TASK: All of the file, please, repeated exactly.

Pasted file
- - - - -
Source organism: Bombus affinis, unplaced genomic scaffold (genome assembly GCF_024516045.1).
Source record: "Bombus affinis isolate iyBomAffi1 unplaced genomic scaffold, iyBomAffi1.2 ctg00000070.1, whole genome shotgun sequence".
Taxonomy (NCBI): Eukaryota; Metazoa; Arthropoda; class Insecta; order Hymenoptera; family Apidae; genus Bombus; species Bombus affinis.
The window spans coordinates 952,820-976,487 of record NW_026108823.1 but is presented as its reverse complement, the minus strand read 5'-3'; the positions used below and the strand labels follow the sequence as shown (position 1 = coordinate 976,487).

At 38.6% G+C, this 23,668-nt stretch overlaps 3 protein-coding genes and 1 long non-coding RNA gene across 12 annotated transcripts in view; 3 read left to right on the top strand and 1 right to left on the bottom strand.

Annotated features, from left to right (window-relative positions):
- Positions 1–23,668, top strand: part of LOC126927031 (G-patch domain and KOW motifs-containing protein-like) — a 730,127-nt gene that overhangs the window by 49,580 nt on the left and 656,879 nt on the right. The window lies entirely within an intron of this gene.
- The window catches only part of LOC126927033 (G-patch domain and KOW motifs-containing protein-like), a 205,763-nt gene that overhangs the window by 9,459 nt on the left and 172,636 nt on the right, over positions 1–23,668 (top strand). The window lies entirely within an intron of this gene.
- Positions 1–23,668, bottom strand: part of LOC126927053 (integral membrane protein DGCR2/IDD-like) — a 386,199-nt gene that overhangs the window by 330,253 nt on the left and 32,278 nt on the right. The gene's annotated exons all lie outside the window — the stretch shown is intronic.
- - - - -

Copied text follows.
Source organism: Bombus affinis, unplaced genomic scaffold (genome assembly GCF_024516045.1).
Source record: "Bombus affinis isolate iyBomAffi1 unplaced genomic scaffold, iyBomAffi1.2 ctg00000070.1, whole genome shotgun sequence".
Taxonomy (NCBI): Eukaryota; Metazoa; Arthropoda; class Insecta; order Hymenoptera; family Apidae; genus Bombus; species Bombus affinis.
The window spans coordinates 952,820-976,487 of record NW_026108823.1 but is presented as its reverse complement, the minus strand read 5'-3'; the positions used below and the strand labels follow the sequence as shown (position 1 = coordinate 976,487).

At 38.6% G+C, this 23,668-nt stretch overlaps 3 protein-coding genes and 1 long non-coding RNA gene across 12 annotated transcripts in view; 3 read left to right on the top strand and 1 right to left on the bottom strand.

Annotated features, from left to right (window-relative positions):
- Positions 1–23,668, top strand: part of LOC126927031 (G-patch domain and KOW motifs-containing protein-like) — a 730,127-nt gene that overhangs the window by 49,580 nt on the left and 656,879 nt on the right. The window lies entirely within an intron of this gene.
- The window catches only part of LOC126927033 (G-patch domain and KOW motifs-containing protein-like), a 205,763-nt gene that overhangs the window by 9,459 nt on the left and 172,636 nt on the right, over positions 1–23,668 (top strand). The window lies entirely within an intron of this gene.
- Positions 1–23,668, bottom strand: part of LOC126927053 (integral membrane protein DGCR2/IDD-like) — a 386,199-nt gene that overhangs the window by 330,253 nt on the left and 32,278 nt on the right. The gene's annotated exons all lie outside the window — the stretch shown is intronic.